IN RE: CITY OF YONKERS

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Supreme Court, Appellate Division, Second Department, New York.

IN RE: CITY OF YONKERS, Respondent, v. YONKERS FIRE FIGHTERS, LOCAL 628, IAFF, AFL–CIO, Appellant.

2016–10658

Decided: October 30, 2019

REINALDO E. RIVERA, J.P., JEFFREY A. COHEN, ROBERT J. MILLER, SYLVIA O. HINDS–RADIX, JJ. Archer, Byington, Glennon & Levine, LLP, New York, N.Y. (Richard Corenthal of counsel), for appellant. Coughlin & Gerhart, LLP, Binghamton, N.Y. (Paul J. Sweeney of counsel), for respondent.

DECISION & ORDER

In a proceeding pursuant to CPLR article 75 to permanently stay arbitration, Yonkers Fire Fighters, Local 628, IAFF, AFL–CIO appeals from an order of the Supreme Court, Westchester County (Terry Jane Ruderman, J.), dated September 20, 2016.  The order, in effect, granted the petition to permanently stay arbitration.

ORDERED that the order is reversed, on the law, with costs, the petition is denied, and the proceeding is dismissed.

This proceeding involves a dispute between the petitioner, City of Yonkers, and Yonkers Fire Fighters, Local 628, IAFF, AFL–CIO (hereinafter Local 628), regarding a paramedic training course offered by the City to its firefighters, which was funded by a federal Assistance to Firefighters grant.  After the City denied Local 628's requests for documents related to the paramedic training course, Local 628 filed a grievance asserting that the City violated, among other provisions, article 33 of the parties' collective bargaining agreement (hereinafter the CBA).  Upon exhausting its internal grievance remedies, Local 628 demanded arbitration of the dispute.  The City subsequently commenced this proceeding pursuant to CPLR article 75 to permanently stay arbitration.  The Supreme Court, in effect, granted the petition, determining that the parties' dispute was not arbitrable since there was no reasonable relationship between the subject matter of the dispute and the general subject matter of the CBA. Local 628 appeals.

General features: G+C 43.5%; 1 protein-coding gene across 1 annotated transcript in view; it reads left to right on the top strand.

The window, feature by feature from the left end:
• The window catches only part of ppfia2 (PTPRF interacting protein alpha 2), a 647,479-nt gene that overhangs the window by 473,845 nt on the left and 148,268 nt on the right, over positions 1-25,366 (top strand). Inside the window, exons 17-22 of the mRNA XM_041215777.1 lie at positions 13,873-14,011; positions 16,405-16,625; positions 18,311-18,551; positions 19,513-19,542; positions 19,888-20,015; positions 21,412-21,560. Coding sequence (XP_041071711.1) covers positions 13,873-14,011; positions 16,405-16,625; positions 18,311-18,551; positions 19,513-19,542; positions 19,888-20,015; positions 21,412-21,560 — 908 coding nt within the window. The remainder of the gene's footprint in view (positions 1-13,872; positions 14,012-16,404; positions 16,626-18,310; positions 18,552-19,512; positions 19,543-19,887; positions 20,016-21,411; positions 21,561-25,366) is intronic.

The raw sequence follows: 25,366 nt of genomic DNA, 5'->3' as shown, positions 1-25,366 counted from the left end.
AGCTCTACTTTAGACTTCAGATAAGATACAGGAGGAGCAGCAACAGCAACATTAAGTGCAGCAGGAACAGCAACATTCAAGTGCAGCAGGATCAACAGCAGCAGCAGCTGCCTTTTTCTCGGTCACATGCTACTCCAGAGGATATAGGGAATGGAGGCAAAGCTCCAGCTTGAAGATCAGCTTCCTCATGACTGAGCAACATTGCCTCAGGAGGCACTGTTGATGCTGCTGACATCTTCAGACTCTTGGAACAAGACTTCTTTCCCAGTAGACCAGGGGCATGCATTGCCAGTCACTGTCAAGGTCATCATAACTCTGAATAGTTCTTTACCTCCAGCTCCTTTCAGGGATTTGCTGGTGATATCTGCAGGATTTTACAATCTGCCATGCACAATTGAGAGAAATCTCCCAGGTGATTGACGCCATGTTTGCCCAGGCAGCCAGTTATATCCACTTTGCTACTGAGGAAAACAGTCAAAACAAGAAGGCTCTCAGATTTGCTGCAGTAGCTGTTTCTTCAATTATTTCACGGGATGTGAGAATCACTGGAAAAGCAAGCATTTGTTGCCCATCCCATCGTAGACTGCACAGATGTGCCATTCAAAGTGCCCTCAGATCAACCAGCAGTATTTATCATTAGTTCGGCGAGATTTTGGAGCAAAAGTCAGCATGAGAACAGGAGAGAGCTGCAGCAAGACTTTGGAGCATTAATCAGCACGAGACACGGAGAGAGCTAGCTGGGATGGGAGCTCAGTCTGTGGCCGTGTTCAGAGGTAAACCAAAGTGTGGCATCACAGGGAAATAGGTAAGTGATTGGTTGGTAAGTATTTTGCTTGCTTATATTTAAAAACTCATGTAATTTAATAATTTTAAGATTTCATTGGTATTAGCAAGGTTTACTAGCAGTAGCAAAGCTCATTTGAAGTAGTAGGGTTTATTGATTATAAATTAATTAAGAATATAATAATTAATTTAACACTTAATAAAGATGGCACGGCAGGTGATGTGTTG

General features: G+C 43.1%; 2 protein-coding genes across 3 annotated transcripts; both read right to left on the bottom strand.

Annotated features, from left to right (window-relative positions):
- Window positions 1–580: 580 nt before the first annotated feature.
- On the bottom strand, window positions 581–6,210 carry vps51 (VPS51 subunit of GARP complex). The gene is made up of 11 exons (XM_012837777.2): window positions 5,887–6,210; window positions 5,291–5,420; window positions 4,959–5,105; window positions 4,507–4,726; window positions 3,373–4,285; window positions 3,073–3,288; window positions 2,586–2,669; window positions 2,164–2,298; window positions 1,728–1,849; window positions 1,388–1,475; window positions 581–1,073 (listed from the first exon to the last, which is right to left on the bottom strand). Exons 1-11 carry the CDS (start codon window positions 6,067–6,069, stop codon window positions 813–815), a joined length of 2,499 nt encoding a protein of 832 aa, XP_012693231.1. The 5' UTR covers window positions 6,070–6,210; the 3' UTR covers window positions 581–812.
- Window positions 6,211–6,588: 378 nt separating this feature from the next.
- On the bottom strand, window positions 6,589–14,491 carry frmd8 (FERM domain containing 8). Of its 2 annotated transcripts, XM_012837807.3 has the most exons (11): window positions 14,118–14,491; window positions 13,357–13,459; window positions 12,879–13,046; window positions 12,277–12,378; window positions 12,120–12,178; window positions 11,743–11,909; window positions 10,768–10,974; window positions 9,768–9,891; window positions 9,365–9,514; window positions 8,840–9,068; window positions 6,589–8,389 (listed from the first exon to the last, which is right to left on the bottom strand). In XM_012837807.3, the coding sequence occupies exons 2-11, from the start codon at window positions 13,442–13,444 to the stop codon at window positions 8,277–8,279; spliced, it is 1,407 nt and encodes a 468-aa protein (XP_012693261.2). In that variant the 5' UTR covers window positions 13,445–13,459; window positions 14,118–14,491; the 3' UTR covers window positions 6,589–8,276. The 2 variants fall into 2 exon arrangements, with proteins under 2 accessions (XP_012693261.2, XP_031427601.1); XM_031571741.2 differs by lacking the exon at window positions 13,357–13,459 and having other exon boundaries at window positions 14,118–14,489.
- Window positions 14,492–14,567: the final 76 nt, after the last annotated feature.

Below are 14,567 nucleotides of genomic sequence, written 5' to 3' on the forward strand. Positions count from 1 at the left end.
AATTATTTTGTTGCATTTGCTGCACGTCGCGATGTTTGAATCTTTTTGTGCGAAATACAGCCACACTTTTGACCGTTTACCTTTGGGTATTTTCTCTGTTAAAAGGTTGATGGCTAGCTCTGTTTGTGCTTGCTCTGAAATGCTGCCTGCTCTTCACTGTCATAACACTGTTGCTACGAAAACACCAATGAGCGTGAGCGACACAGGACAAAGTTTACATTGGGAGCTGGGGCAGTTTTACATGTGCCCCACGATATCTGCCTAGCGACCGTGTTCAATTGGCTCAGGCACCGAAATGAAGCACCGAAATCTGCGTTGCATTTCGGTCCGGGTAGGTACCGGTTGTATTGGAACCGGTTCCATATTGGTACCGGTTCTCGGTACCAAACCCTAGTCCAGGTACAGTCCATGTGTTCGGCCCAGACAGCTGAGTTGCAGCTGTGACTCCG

“As a general rule, public policy in this State favors arbitral resolution of public sector labor disputes” (Matter of City of Long Beach v. Civil Serv. Empls. Assn., Inc.-Long Beach Unit, 8 N.Y.3d 465, 470, 835 N.Y.S.2d 538, 867 N.E.2d 389 [internal quotation marks omitted]; see Matter of City of Yonkers v. Yonkers Fire Fighters, Local 628, IAFF, AFL–CIO, 167 A.D.3d 599, 600, 88 N.Y.S.3d 502; Matter of City of Yonkers v. Yonkers Fire Fighters, Local 628, IAFF, AFL–CIO, 153 A.D.3d 617, 617, 60 N.Y.S.3d 244).  However, “[a] grievance may be submitted to arbitration only where the parties agree to arbitrate that kind of dispute, and where it is lawful for them to do so” (Matter of City of Johnstown [Johnstown Police Benevolent Assn.], 99 N.Y.2d 273, 278, 755 N.Y.S.2d 49, 784 N.E.2d 1158; see Matter of City of Yonkers v. Yonkers Fire Fighters, Local 628, IAFF, AFL–CIO, 167 A.D.3d at 601, 88 N.Y.S.3d 502; Matter of City of Yonkers v. Yonkers Fire Fighters, Local 628, IAFF, AFL–CIO, 153 A.D.3d at 618, 60 N.Y.S.3d 244).  In determining whether a grievance is arbitrable, a court must “first ask whether there is any statutory, constitutional or public policy prohibition against arbitration of the grievance,” and if there is no prohibition against arbitration, the court must “then examine the CBA to determine if the parties have agreed to arbitrate the dispute at issue” (Matter of City of Johnstown [Johnstown Police Benevolent Assn.], 99 N.Y.2d at 278, 755 N.Y.S.2d 49, 784 N.E.2d 1158; see Matter of City of Yonkers v. Yonkers Fire Fighters, Local 628, IAFF, AFL–CIO, 167 A.D.3d at 601, 88 N.Y.S.3d 502; Matter of City of Yonkers v. Yonkers Fire Fighters, Local 628, IAFF, AFL–CIO, 153 A.D.3d at 618, 60 N.Y.S.3d 244).